If you look at page 19 of the data sheet there are all manner of options for the config reg – I chose 4.096v as the full scale input – and using an argument I can setup which input (1,2,3,4) or read (0).

Initially {ads1115:1}  - that sets up input A0 and continuous conversion


{ads1115:0} – reads the value back.

Now an important point here – if you wire up the unit to 3v3 – you should NOT exceed that – so in my case I ended up with a reading around 26,385 when connecting the relevant input to 3v3 because of course this device can handle positive and negative inputs.

That value, given a top value of 32,767 for 4.096v full range indicates my supply voltage is 3.296.  My meter suggests Vcc is 3.28v so one of them is out just a TAD (mind you as the meter only had 2 digits after the decimal point the real value could have been very near 3.29 – so I’m not complaining – the readings were pretty consistent, not varying more than 3 digits and zero volts was showing at value 3 which seems reasonable given my shoddy wiring on this prototype.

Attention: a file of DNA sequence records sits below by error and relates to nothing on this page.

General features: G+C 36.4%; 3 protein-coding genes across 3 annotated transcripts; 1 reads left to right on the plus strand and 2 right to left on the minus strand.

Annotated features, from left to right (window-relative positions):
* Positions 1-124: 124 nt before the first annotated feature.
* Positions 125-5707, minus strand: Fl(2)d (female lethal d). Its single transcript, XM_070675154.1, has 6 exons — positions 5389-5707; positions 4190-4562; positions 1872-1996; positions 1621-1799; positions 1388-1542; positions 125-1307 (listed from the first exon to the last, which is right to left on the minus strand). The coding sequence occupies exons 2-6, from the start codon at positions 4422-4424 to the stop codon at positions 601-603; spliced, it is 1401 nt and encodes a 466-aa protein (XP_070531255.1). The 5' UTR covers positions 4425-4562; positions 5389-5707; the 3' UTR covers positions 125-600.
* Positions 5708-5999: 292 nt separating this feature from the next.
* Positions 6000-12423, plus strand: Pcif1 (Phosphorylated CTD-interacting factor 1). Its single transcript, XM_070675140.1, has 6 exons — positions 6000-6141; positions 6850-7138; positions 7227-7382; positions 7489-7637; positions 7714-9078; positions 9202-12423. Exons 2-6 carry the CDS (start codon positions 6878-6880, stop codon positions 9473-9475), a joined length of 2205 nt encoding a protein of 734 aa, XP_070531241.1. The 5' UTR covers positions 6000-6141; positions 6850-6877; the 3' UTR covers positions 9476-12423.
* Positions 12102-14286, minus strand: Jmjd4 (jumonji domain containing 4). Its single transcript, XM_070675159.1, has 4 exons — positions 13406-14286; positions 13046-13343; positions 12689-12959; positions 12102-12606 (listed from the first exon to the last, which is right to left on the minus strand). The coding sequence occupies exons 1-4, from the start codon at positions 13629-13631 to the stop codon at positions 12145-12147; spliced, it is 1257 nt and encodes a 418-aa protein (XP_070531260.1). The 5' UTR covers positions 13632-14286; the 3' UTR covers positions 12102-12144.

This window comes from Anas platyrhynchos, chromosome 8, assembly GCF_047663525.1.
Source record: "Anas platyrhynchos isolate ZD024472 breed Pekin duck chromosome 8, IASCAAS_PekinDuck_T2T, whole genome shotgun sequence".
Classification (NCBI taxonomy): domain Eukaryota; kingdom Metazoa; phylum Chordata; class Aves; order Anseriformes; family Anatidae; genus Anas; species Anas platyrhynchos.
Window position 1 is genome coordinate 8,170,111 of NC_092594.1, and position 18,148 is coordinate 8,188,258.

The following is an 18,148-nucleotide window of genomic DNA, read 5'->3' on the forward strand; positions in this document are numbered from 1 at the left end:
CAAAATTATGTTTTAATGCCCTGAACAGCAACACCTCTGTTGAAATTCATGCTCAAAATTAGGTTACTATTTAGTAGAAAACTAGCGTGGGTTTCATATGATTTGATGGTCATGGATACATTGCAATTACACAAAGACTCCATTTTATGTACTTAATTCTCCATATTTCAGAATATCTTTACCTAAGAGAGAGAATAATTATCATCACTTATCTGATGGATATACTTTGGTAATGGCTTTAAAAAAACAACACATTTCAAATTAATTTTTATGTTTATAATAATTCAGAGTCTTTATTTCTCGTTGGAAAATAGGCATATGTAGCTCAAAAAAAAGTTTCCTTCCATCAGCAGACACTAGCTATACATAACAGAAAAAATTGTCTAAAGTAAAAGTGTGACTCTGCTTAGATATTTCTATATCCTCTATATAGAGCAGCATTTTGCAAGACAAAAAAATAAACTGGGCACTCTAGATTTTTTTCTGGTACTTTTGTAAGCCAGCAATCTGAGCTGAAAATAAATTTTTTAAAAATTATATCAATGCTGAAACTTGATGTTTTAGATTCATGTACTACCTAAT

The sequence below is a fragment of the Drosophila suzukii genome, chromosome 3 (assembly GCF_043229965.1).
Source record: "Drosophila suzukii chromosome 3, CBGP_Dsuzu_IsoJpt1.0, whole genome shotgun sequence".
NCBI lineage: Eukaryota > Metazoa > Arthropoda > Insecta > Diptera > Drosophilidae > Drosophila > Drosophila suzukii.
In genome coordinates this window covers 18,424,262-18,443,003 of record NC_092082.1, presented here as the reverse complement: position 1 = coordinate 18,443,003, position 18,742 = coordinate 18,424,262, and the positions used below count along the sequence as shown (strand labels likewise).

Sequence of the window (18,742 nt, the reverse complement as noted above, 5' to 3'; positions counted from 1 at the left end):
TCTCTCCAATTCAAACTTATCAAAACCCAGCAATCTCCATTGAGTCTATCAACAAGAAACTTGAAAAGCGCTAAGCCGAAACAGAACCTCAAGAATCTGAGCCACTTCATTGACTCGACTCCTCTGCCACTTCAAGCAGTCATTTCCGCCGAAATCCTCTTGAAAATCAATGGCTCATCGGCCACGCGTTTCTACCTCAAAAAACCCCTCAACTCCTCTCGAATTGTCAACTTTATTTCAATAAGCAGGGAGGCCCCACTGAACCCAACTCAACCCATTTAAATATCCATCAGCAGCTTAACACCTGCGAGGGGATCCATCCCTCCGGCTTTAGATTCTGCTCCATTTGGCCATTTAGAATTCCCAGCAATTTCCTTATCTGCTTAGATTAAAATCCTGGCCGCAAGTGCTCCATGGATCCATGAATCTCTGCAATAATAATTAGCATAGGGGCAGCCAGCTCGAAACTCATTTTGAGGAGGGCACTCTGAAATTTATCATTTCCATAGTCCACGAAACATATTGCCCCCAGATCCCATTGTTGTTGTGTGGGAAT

Reading data - reasonably quickly

All in all – a nice addition for under £2 all in… so in one example I currently measure 12v battery voltage on my Pergola using the ESP built in A/D – now I can measure battery AND solar charger and figure out current and losses from there. That’ll make for some pretty graphs. I’m sure you can think of some much better uses.


26 thoughts on “ADS1115 I2C A/D Convertor

    1. /**************************************************************************/
      static uint16_t readRegister(uint8_t i2cAddress, uint8_t reg) {
      // Possible bug here, seems hard coded to CONVERT register